"Vintage" 64oz and Newfangled 32oz.


 "Vintage" and newfangled 64oz.



ALL of your refillable EEBC container options... For now. That 2nd one will soon be scarce.


Festival of Darkness: February 1, 2014

Festival of Darkness: February 1, 2014

As the days get shorter and the darkness starts to take over, we turn thoughts to a similar takeover here at the brewery.  Because nothing goes better with a chilly evening than a bunch of spectacular dark beer.

Not an actual Festival... No funnel cake, games of chance, or carny folk (though, if you are carny folk and like beer, you're certainly welcome).  We're just calling it our Festival of Darkness(TM) when we get convergence of all these black beauties we've been brewing for you, all in the same room, at the same time. 

This year, you can get a taster ALL TWELVE FOD BEERS at once on this day, if you kick $5 in cash towards the collection we're making for the Light of Life Ministries - directly helping local people in need.  (The whole Light-from-Darkness thing was accidental, I swear.)

Here's the full FOD Lineup - Some are standards, some are seasonals, and some are once in a while brews we make when we can or when the mood strikes us.  And at least one is from our deep catalog that haven't seen the light of day (or perhaps, the dark of night) for nearly five years.

Of course, we've got our standard and seasonal dark brews at the ready...

  • Fat Gary Nut Brown Ale
  • Black Strap Stout
  • Snow Melt Winter Ale

Plus, over the last few weeks, we've added...

  • Lord Nordsberry Belgian Ale
  • Illustration Ale (Big Bottles and Draft. More about this beer here.)
  • Homewood Reserve 2013 (Our BlackStrap Stout aged 9 months in Makers Mark Bourbon barrels. Big Bottles only)
  • Toaster Imperial Stout (Our BIG 4th anniversary beer... since its the 5th anniversary of our 4th anniversary. Big Bottles only)
  • Steelcut Oatmeal Stout

Then finally, these very last pieces of this black, black puzzle will all be in place for FOD on the 1st:

  • Eye Opener Coffee Porter (Big Bottles. Draft is already out)
  • Smokestack Heritage Porter (Our Smoked Porter in Big Bottles and Draft)
  • Honey Heather Ale (Draft only. Brewed with honey from the rooftop hives atop our GOOD FRIENDS at The Porch. Draft only... Just kinda black-ish, as it turns out.)
  • Chocolate Covered Cherry Stout  (Draft Only. Belgian Chocolate, American Cocoa Powder, and Michigan Sour Cherries)

We hope to see you here on the First!

Holiday Growler Hours for Christmas and New Years weeks

Holiday Growler Hours for Christmas and New Years weeks

I believe Christmas lands on the 25th this year, and I'm almost positive New Year's Day is January 1st.  So our crew will be briefly stepping away from the kettle and the taps to spend some time with their families.  And their Growlers.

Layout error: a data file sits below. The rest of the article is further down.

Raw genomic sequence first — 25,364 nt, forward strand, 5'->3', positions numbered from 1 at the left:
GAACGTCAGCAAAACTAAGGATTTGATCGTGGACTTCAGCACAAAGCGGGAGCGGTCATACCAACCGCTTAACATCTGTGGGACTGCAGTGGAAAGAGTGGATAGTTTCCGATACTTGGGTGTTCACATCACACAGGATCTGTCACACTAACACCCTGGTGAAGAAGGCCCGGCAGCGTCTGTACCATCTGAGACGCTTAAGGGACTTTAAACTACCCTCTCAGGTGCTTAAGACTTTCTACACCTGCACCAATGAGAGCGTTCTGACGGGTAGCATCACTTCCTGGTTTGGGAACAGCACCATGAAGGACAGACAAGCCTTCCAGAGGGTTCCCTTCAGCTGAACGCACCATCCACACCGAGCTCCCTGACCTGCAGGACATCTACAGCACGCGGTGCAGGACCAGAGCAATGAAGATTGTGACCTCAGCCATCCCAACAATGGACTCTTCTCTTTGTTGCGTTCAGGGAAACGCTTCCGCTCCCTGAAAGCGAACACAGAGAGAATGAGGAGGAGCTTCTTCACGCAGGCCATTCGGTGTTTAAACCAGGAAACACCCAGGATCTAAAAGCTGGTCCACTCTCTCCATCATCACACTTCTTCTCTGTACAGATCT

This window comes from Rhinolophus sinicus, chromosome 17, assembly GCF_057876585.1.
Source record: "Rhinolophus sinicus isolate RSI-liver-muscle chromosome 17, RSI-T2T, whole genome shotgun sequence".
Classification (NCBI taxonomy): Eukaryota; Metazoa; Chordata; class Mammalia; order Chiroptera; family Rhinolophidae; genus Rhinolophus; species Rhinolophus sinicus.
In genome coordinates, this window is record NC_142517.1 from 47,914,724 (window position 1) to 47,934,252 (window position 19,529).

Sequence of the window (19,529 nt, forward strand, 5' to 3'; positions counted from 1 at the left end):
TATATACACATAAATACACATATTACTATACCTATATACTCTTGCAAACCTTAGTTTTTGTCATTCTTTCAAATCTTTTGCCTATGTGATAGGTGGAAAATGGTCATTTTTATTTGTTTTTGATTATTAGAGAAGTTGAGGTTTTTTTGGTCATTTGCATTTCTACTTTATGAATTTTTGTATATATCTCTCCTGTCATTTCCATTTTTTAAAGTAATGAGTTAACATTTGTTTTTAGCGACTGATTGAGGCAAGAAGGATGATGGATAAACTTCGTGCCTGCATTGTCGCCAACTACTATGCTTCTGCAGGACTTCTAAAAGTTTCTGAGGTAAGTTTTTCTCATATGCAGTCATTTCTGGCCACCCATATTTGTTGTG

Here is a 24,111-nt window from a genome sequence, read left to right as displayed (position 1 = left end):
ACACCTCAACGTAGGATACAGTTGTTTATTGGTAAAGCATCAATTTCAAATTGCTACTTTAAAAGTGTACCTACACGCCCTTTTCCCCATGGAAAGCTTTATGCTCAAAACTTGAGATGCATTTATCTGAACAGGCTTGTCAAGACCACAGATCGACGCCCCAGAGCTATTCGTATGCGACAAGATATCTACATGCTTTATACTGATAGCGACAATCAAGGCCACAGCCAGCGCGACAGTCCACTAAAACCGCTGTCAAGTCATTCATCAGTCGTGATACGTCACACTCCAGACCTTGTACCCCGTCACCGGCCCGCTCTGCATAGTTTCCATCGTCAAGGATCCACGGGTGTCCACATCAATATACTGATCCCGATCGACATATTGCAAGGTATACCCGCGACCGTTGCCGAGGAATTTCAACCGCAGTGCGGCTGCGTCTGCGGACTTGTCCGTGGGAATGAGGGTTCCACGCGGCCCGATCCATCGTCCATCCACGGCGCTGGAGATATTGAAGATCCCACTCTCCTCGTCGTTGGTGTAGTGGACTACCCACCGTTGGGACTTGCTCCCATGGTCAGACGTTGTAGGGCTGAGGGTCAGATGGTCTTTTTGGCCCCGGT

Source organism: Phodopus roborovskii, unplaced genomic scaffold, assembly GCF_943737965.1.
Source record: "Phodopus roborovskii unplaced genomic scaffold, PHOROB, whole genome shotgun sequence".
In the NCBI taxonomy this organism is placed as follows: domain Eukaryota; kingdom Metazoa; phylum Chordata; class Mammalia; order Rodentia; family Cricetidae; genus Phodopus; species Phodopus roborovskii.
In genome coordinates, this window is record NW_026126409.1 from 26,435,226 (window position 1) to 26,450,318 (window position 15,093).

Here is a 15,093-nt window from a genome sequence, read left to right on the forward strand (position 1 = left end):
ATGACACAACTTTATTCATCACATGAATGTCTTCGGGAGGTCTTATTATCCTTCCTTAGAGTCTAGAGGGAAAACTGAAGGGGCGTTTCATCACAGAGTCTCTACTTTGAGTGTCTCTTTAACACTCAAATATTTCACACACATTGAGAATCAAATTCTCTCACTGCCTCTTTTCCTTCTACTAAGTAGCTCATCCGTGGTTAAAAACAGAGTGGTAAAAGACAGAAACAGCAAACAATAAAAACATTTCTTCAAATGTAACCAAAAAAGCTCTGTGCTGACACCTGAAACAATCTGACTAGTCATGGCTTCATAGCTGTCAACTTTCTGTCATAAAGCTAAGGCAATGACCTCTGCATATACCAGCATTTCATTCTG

At the Brewery:

  • Dec 22 (Sun) 10-2pm
  • Dec 23 (Mon) CLOSED
  • Dec 24 (Tue) 11-3pm
  • Dec 25 (Wed) CLOSED
  • Dec 26 (Thu) 4-8pm
  • Dec 27 (Fri) 4-8pm
  • Dec 28 (Sat) 12-5pm
  • Dec 29 (Sun) 10-2pm
  • Dec 30 (Mon) CLOSED
  • Dec 31 (Tue) 11-3pm
  • Jan 1 (Wed) CLOSED
  • Jan 2 (Thu) 4-8pm ...regular Growler Hours from here on out.

At the Growler Shop in The Strip District:

  • Dec 23 (Mon) 10-4pm
  • Dec 24 (Tue) 10-2pm
  • Dec 25 (Wed) CLOSED
  • Dec 26 (Thu) 10-4pm
  • Dec 27 (Fri) 10-6pm
  • Dec 28 (Sat) 9-5pm
  • Dec 29 (Sun) 10-4pm
  • Dec 30 (Mon) CLOSED
  • Dec 31 (Tue) 10-4pm
  • Jan 1 (Wed) CLOSED
  • Jan 2 (Thu) 10-4pm ...regular Growler Hours from here on out.

From our house to yours, thank you for making us a part of your holidays, all year long.  Here's to a happy and healthy new year, filled with lots of wonderful surprises!

Cheers - from Scott and the rest of the East End Crew




2013 Illustration Ale has been released!

2013 Illustration Ale has been released!

Last night, we had a fun gathering of about 50 of our GOOD FRIENDS and talented artists down at the Toonseum.  We were releasing the 2013 edition of our Illustration Ale, the beer we brew in collaboration with them, and a six-pack of local illustrators, each contributing a unique label to adorn bottles of this beer.

Wayno, our long-time label co-conspirator and artist about town, did the curation for us once again.  And what a pack of diverse artists he brought to bear on this project!  Here's a bit more about this year's artists from the Toonseum's website.